Whenever a celebrity files bankruptcy, it’s news! The latest such news is 50 Cent’s bankruptcy. A question asked by many is, “Why?”
The reasoning has a lot to do with the idea that filing a bankruptcy is not a moral failing — it’s a legal strategy. In 50 Cent’s case, he has filed a Chapter 11 Bankruptcy. A Chapter 11 is notable in that it’s a “reorganization,” meaning that 50 Cent is NOT liquidating all of his assets and he’s not (necessarily) declaring that he has more assets than liabilities. Instead, Rapper 50 Cent is requesting the court’s intervention and assistance in restructuring his debt to provide him with more time to pay back his creditors.
In fact, in his Chapter 11 filing, 50 Cent, whose legal name is Curtis James Jackson III, reported assets and debts between $10 million and $50 million. He filed a “skeletal petition,” meaning that it is the core of the filing, without any of the details. However, 50 Cent’s attorney, James Berman, has stated that
“The filing allows [50 Cent] to reorganize his financial affairs as he addresses various professional liabilities and takes steps to position the future of his various business interests. [50 Cent]’s business interests will continue unaffected in the ordinary course during the pendency of the Chapter 11 case. This filing for personal bankruptcy protection permits [50 Cent] to continue his involvement with various business interests and continue his work as an entertainer, while he pursues an orderly reorganization of his financial affairs.”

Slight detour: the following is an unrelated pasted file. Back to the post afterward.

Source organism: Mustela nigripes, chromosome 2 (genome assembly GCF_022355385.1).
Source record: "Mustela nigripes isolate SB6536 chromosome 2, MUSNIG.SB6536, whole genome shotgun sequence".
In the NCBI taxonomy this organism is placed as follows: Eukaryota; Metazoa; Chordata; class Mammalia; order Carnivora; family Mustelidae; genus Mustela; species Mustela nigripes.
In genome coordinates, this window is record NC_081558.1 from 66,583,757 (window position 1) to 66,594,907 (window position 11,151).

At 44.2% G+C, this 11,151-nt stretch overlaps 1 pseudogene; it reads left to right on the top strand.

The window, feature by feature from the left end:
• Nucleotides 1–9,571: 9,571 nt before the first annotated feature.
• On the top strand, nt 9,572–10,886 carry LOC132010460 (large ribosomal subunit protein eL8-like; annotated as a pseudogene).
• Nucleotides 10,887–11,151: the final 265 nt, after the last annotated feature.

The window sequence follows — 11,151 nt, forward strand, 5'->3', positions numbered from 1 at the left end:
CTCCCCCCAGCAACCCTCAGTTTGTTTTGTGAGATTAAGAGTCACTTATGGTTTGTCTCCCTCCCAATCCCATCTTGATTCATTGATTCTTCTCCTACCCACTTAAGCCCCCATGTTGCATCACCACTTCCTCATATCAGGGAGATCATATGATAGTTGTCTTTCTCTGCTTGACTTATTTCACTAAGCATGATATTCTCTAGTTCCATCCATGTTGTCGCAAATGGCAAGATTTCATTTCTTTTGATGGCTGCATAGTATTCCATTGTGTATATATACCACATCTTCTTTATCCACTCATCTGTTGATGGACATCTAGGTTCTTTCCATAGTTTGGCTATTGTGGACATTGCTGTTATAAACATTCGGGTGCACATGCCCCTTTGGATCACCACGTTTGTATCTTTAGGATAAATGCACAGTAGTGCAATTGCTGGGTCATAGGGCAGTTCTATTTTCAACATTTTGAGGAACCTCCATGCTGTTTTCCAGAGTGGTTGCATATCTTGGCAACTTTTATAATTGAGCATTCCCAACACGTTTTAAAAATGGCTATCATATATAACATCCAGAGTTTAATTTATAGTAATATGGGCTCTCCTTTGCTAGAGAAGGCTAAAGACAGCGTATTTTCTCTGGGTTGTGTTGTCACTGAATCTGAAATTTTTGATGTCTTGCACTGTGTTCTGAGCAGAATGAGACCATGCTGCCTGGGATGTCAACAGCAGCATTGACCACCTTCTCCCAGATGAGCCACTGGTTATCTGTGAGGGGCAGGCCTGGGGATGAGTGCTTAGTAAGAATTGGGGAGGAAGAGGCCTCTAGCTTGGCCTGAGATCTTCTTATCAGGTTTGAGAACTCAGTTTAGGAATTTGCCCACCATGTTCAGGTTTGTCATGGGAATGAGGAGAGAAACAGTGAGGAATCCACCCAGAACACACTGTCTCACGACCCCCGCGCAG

A quick review of the US Bankruptcy Court for the District of Connecticut’s docket for Curtis James Jackson, IIII’s bankruptcy petition shows that it was filed yesterday at 9:39 A.M. and has been assigned Case #15-21233. At this point, not much has happened, except that Lastonia Leviston filed a Motion for Relief from the Stay at 5:01 P.M. In this 8 page motion, Elizabeth J. Austin, Ms. Leviston’s attorney, requested that the Court permit a state case between Ms. Leviston and 50 Cent continue, asserting that the Chapter 11 was a “delay tactic.” According to the Motion, 50 Cent was scheduled to appear in court during the punitive damages phase of a trial in which a jury has already determined that 50 Cent intentionally caused Ms. Leviston severe emotional distress (and already been ordered to pay her $5 million in legal fees). Instead, he filed a Chapter 11 bankruptcy to “evade showing up at trial.” The hearing on the Motion is likely to be heard on July 16, 2015.
From far away, it appears that the bankruptcy may have been filed as a way to manage a separate, unrelated lawsuit. What can the rest of us learn from Mr. Get Rich or Die Trying?
1) Bankruptcy can be a sound legal strategy.
2) Bankruptcy does not mean that all business stops.
3) Bankruptcy can buy time to continue moving forward.
4) Bankruptcy is not something to cause shame.
5) Bankruptcy can be a very smart move.